The rain was quite refreshing and bought a smile to my face. The smile was also as I had a thought of my friends that were also running in the rain, somewhere behind me. I knew they would be feeling the same feeling. Nothing quite like running in the rain…
The trail ended, we crossed a road, then back into the trails. Then there was that second hill. This one was steeper, but shorter. Up I went, with a smile all the way. Yes, it was tough, but I’ve been through tougher in my life. This was about me facing this head on. Me controlling the outcome and that was that I was going to get to the top of the hill smiling!
I ran through the next checkpoint as it was a smaller one and I was enjoying the company of the other two runners around me.
The km’s passed as easy as the conversations flowed. Before I realised, I was at the next major checkpoint. The volunteers and the range of food was incredible. They filled my soft flasks and with a quick change of socks I was off again. A quick, well I thought it would be, but sometimes I forget there are hills in trail runs, 4km’s and I was back to the same checkpoint. I passed through this one feeling happy that I now had only 8km’s to the finish line.
Time to start up my live Facebook feed. Back onto the single trails and though again, there were a lot of tree roots, this path was quite runnable. Retracing the familiar steps as the way we began this journey was somewhat comforting as I knew what was ahead.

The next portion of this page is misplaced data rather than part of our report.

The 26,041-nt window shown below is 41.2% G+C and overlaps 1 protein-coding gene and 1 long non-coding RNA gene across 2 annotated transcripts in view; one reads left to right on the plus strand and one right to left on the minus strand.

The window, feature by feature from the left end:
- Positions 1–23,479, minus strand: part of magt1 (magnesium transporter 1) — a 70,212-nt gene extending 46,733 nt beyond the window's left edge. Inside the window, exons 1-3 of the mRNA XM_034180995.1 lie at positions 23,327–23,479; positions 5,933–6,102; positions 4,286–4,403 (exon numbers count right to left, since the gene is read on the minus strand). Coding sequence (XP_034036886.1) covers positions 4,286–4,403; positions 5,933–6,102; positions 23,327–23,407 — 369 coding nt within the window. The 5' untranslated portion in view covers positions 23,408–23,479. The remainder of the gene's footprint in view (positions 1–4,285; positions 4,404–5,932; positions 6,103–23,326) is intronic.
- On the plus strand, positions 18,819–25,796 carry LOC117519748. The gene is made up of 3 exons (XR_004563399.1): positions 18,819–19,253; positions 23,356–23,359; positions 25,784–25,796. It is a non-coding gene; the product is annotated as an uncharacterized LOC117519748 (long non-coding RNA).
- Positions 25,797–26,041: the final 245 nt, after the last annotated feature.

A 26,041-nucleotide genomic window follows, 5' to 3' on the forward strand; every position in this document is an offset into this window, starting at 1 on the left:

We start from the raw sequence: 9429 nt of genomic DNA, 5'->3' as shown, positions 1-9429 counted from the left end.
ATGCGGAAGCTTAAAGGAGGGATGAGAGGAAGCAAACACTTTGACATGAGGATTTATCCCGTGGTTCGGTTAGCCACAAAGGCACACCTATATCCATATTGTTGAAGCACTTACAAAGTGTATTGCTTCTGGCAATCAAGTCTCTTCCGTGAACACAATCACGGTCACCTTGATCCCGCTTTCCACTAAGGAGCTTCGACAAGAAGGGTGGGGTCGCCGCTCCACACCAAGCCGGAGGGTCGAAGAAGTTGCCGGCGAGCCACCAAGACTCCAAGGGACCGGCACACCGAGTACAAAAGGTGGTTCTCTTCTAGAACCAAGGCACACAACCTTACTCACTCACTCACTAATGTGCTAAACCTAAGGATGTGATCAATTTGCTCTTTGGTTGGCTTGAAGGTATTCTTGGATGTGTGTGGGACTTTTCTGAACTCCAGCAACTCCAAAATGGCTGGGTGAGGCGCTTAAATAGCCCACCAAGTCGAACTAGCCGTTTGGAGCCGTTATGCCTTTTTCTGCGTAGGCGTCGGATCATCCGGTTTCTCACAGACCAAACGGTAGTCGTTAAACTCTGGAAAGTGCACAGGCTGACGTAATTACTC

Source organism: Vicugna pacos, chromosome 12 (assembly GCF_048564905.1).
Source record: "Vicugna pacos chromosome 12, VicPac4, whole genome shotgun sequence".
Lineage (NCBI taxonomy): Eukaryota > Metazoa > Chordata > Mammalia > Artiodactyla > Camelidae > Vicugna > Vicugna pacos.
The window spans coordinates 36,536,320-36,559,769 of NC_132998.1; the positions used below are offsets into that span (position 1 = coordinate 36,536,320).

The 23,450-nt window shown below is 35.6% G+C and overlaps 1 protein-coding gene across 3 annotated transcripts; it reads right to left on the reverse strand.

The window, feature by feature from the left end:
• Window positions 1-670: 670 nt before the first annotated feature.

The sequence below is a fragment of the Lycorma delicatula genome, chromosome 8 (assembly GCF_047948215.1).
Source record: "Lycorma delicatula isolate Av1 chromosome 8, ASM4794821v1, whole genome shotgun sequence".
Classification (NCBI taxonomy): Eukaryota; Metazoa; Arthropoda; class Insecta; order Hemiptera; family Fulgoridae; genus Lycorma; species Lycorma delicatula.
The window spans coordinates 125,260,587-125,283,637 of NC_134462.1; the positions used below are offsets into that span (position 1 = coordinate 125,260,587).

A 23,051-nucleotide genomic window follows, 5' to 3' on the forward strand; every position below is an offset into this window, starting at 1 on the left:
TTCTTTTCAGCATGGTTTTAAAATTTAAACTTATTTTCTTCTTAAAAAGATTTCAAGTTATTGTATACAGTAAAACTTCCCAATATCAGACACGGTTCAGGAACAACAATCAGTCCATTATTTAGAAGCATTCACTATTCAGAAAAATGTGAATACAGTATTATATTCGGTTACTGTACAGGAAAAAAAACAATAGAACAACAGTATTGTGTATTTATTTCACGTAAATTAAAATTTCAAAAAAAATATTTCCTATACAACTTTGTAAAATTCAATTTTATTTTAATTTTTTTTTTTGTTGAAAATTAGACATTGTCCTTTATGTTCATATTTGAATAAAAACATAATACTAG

Coming out of the forest, 3km’s to go. But, these 3km’s were back on the road. Can be tough on the feet, legs and mind. But to me, this is all a challenge, another part of my journey. To make my mind and my body stronger. One foot in front of the other I just kept telling myself. Tap, tap, tap away. The km’s started ticking down. I engaged other runners that were also feeling the same way.
Positive comments create positive energy, and I have personally experiences this, so this is exactly what I like to pass on…
A little, ‘Hey how are you feeling? You’re looking strong, keep going”. Or in this case, I came across a young man (at least half my age). I said the previous words to him and told him to just try to stick with me for a little bit. I looked around a little while later and he was still there. He slipped behind a little, but he was now still running.
I turned and ran down the driveway towards the finish line and felt so overwhelmed with emotions. A huge range of emotions and thoughts. They drifted from my daughter, family, to my friends and all my support back home. Every run is like this for me. No matter what the distance. I have learnt to let myself feel this sense of achievement, sense of pride and that overwhelming feeling of the love and support that I feel at this very moment.
The finish line brings tears and kind words from friends. I love this raw emotion. This is why I run.
The young man then crosses the line and comes over to me and thanks me. The older lady I ran with finishes a while later, approaches me and gives me a cuddle and her tears flow.
My friends and athletes cross the finish line, all in their own time. The sense of achievement is visible through smiles and tears.
This is what running is about for me. This is why I run. This is why I coach.
Ladies, be proud of all of your achievements. Allow yourself to feel these achievements. Live in the moments. Moments are memories. Moments are feelings. Moments will fill your heart and lighten your soul.
Live, Love, Run.. Jodie xx